Racial Issues are “Bigger Than the Game”

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Utah Vs. BYU December 10,2016. Adam Fondren The Utah Chronicle

Every February in the U.S. is Black History Month, a time when we celebrate the contributions made by African-Americans while also remembering their history and struggles. From the earliest days of our nation, African-Americans have made enormous contributions to our society.

We also get a unique perspective about black history through sports. Professional sports, such as football and basketball, are dominated by African-American athletes every single year. We sit and cheer them on, we celebrate their victories and most of us would give our left arms to have certain players on our favorite professional teams (Lebron James to the Utah Jazz?).

Junior wing Tanaeya Boclair and sophomore guard Erika Bean, two African-American athletes on the University of Utah women’s basketball team, are in the midst of a 15-10 season with their team and recently returned from a road trip that saw the team split games against Cal and Stanford, and both hold strong opinions about Black History Month.

“I definitely think it should be celebrated,” said Boclair. “I think it is a time to remember past experiences, what other people succeeded in and with what we’re also going through now, I think history is still being made every day.”

Boclair also mentioned that the recent activism in American society is starting to give African-Americans a voice where they might not have had one previously. Bean couldn’t agree more.

“I think its a turning point for our culture,” Bean said. “Even now it just brings greater awareness to the black community and I think it’s just [about] remembering the past and how it has shaped where we are today.”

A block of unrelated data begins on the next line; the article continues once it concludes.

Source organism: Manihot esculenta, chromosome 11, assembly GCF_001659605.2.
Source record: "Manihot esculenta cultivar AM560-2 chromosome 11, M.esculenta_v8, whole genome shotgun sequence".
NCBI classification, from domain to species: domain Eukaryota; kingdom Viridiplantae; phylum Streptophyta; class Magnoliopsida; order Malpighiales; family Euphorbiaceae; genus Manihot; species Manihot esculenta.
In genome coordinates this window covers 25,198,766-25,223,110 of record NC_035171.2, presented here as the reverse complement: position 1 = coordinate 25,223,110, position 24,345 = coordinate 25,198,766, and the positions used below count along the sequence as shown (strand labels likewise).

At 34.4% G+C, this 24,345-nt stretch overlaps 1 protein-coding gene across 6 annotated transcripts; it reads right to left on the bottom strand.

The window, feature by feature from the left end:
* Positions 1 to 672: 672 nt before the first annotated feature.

Basketball is the number one sport in terms of the percentage of African-American athletes. The NBA is comprised of over 76 percent African-American athletes, and while college and professional sports are two different things, Boclair and Bean said that sports can be a great outlet for so many young African-Americans who may be in bad situations.

“Especially the African-American women who have played before us and set standards for what it means to be an African-American female in the game of basketball, how you can gain an education through that, how you can gain recognition through your accomplishments and where that can get you,” Boclair said.

Boclair continued to explain how important it was for African-American athletes to use their position to bring attention to issues that are important in our society.

“I think especially within the NBA, having so many African-American males in that sport, knowing where they’ve come from and using that as a stage to raise awareness and to teach kids, I think that shows young kids the importance of being an African-American male,” Boclair said. “It shows them that these professionals accept their culture and that they like being black.”

Bean said that sports are a great platform and feels with basketball being a little bit more of a diversified sport, it creates a great outlet for professional athletes to reach younger generations and other races.

The pair also agreed that issues of importance should be brought up by athletes. While some people think that athletes should stick solely to entertaining the crowds, Bean and Boclair said that while they think issues could be brought up in a more delicate manner, they should still be brought up. Saying that issues of importance in our society are “bigger than the game,” these issues should be brought up to bring awareness to what is happening in the black community.

j.walch@dailyutahchronicle.com

@JaredWalch

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